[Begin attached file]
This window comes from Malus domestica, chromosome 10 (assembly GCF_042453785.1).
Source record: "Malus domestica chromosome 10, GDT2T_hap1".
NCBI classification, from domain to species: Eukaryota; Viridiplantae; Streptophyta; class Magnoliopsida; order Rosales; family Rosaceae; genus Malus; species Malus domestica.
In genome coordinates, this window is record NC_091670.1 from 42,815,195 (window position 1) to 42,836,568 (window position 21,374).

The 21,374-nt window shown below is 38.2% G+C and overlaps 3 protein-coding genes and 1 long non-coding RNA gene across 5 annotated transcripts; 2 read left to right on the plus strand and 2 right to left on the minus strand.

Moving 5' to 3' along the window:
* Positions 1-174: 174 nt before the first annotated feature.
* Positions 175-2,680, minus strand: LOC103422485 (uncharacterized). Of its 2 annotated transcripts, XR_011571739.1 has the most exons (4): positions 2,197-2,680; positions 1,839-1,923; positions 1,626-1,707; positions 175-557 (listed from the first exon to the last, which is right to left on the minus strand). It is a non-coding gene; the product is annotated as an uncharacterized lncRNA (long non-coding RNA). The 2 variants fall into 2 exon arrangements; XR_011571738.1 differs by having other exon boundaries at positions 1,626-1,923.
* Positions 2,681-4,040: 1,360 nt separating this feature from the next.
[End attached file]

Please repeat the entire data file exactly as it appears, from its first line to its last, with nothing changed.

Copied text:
This window comes from Malus domestica, chromosome 10 (assembly GCF_042453785.1).
Source record: "Malus domestica chromosome 10, GDT2T_hap1".
NCBI classification, from domain to species: Eukaryota; Viridiplantae; Streptophyta; class Magnoliopsida; order Rosales; family Rosaceae; genus Malus; species Malus domestica.
In genome coordinates, this window is record NC_091670.1 from 42,815,195 (window position 1) to 42,836,568 (window position 21,374).

The 21,374-nt window shown below is 38.2% G+C and overlaps 3 protein-coding genes and 1 long non-coding RNA gene across 5 annotated transcripts; 2 read left to right on the plus strand and 2 right to left on the minus strand.

Moving 5' to 3' along the window:
* Positions 1-174: 174 nt before the first annotated feature.
* Positions 175-2,680, minus strand: LOC103422485 (uncharacterized). Of its 2 annotated transcripts, XR_011571739.1 has the most exons (4): positions 2,197-2,680; positions 1,839-1,923; positions 1,626-1,707; positions 175-557 (listed from the first exon to the last, which is right to left on the minus strand). It is a non-coding gene; the product is annotated as an uncharacterized lncRNA (long non-coding RNA). The 2 variants fall into 2 exon arrangements; XR_011571738.1 differs by having other exon boundaries at positions 1,626-1,923.
* Positions 2,681-4,040: 1,360 nt separating this feature from the next.